Use these to your advantage, but you MUST do your research – there’s no point jumping onto a trend that is so irrelevant you look foolish, or so serious you come across as insensitive and uninformed. I could list a number of social media faux pas made by companies that didn’t double check what they were talking about when they chimed in on a trending topic, but we’ve all seen it happen. It takes as much time to check the origin and tone of the trend as it does to draft the apology post – if you have to choose to do one, go with the former.
2. Timing isn’t everything
But it’s probably the most impactful tool you have in social. Because in social, it’s the quick and the dead. Social media is constantly moving, and often – depending on your platform of choice – an algorithm will quickly decide whether or not you’ve hit the mark with your audience, and if you haven’t, you fade into irrelevance.
Before you hit publish, ask yourself three simple questions:
- Is my target audience likely to be using this platform right now?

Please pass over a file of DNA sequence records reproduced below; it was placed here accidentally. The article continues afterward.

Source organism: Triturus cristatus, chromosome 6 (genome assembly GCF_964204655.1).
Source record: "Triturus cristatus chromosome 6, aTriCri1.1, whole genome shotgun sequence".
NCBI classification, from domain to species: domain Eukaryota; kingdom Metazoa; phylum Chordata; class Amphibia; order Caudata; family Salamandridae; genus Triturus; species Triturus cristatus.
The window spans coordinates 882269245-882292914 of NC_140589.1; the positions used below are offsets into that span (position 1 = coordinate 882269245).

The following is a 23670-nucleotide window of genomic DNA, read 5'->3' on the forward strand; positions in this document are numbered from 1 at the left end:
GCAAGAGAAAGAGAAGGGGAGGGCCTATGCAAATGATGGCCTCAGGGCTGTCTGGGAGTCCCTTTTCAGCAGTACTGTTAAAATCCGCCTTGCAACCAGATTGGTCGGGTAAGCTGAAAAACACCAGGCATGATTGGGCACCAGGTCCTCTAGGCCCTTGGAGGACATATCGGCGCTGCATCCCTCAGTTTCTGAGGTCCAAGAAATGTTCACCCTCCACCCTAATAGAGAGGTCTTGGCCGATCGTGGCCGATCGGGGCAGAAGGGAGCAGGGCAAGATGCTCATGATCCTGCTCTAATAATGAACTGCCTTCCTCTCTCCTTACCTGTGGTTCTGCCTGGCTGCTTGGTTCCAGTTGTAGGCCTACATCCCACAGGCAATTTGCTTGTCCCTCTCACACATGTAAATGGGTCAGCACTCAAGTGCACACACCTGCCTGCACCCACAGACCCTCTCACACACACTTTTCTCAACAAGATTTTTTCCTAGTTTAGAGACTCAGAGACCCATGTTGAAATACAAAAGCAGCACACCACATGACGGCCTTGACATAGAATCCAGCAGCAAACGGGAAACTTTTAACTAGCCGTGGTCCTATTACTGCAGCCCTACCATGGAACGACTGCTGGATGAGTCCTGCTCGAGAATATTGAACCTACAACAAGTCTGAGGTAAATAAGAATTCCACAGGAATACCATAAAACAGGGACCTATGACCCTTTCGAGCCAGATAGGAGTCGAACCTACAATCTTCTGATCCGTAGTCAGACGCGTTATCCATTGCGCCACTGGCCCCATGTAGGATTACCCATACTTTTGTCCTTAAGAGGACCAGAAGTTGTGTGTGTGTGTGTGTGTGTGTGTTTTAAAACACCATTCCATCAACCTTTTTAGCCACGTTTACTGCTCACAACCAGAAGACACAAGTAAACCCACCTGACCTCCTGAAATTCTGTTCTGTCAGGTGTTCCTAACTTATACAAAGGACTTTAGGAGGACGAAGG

- Is this content relevant to what my target audience would be looking for or willing to read at the moment?
- Is this content evergreen, or do I have one shot to get this right?
3. You can’t own the best social media conversations
No one can control them and you cannot buy them – so don’t expect your audiences to pay. Not today.
That being said, by being part of the conversation authentically, you build trust and you remain relevant – what you do with that relationship is then up to your product or service!
Author: Kate Prince – Based in Sydney, Australia, Kate is a Communications Adviser and TV addict. Start a conversation with her on Twitter, @kate_prince